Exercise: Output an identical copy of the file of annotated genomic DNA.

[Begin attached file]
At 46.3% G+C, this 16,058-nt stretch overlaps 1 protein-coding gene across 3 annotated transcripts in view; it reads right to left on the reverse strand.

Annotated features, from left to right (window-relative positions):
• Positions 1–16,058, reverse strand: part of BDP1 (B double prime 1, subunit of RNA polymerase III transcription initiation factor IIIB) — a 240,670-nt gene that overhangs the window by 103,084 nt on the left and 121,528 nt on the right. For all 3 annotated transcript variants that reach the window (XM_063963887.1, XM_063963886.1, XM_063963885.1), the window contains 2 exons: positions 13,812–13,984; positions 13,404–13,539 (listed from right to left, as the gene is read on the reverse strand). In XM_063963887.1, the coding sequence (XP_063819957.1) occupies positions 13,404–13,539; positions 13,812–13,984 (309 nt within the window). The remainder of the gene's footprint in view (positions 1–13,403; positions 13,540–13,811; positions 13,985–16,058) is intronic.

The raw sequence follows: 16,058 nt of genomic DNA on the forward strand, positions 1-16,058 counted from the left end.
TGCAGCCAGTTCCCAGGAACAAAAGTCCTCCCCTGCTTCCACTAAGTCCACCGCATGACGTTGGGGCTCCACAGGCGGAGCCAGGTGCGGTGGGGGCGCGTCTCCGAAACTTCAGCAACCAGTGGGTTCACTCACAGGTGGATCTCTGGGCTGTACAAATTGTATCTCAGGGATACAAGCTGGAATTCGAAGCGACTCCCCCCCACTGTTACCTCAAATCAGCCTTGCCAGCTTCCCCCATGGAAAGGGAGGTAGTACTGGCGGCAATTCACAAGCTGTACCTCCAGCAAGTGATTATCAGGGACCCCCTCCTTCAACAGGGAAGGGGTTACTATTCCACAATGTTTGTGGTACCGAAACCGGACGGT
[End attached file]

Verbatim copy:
At 46.3% G+C, this 16,058-nt stretch overlaps 1 protein-coding gene across 3 annotated transcripts in view; it reads right to left on the reverse strand.

Annotated features, from left to right (window-relative positions):
• Positions 1–16,058, reverse strand: part of BDP1 (B double prime 1, subunit of RNA polymerase III transcription initiation factor IIIB) — a 240,670-nt gene that overhangs the window by 103,084 nt on the left and 121,528 nt on the right. For all 3 annotated transcript variants that reach the window (XM_063963887.1, XM_063963886.1, XM_063963885.1), the window contains 2 exons: positions 13,812–13,984; positions 13,404–13,539 (listed from right to left, as the gene is read on the reverse strand). In XM_063963887.1, the coding sequence (XP_063819957.1) occupies positions 13,404–13,539; positions 13,812–13,984 (309 nt within the window). The remainder of the gene's footprint in view (positions 1–13,403; positions 13,540–13,811; positions 13,985–16,058) is intronic.

The raw sequence follows: 16,058 nt of genomic DNA on the forward strand, positions 1-16,058 counted from the left end.
TGCAGCCAGTTCCCAGGAACAAAAGTCCTCCCCTGCTTCCACTAAGTCCACCGCATGACGTTGGGGCTCCACAGGCGGAGCCAGGTGCGGTGGGGGCGCGTCTCCGAAACTTCAGCAACCAGTGGGTTCACTCACAGGTGGATCTCTGGGCTGTACAAATTGTATCTCAGGGATACAAGCTGGAATTCGAAGCGACTCCCCCCCACTGTTACCTCAAATCAGCCTTGCCAGCTTCCCCCATGGAAAGGGAGGTAGTACTGGCGGCAATTCACAAGCTGTACCTCCAGCAAGTGATTATCAGGGACCCCCTCCTTCAACAGGGAAGGGGTTACTATTCCACAATGTTTGTGGTACCGAAACCGGACGGT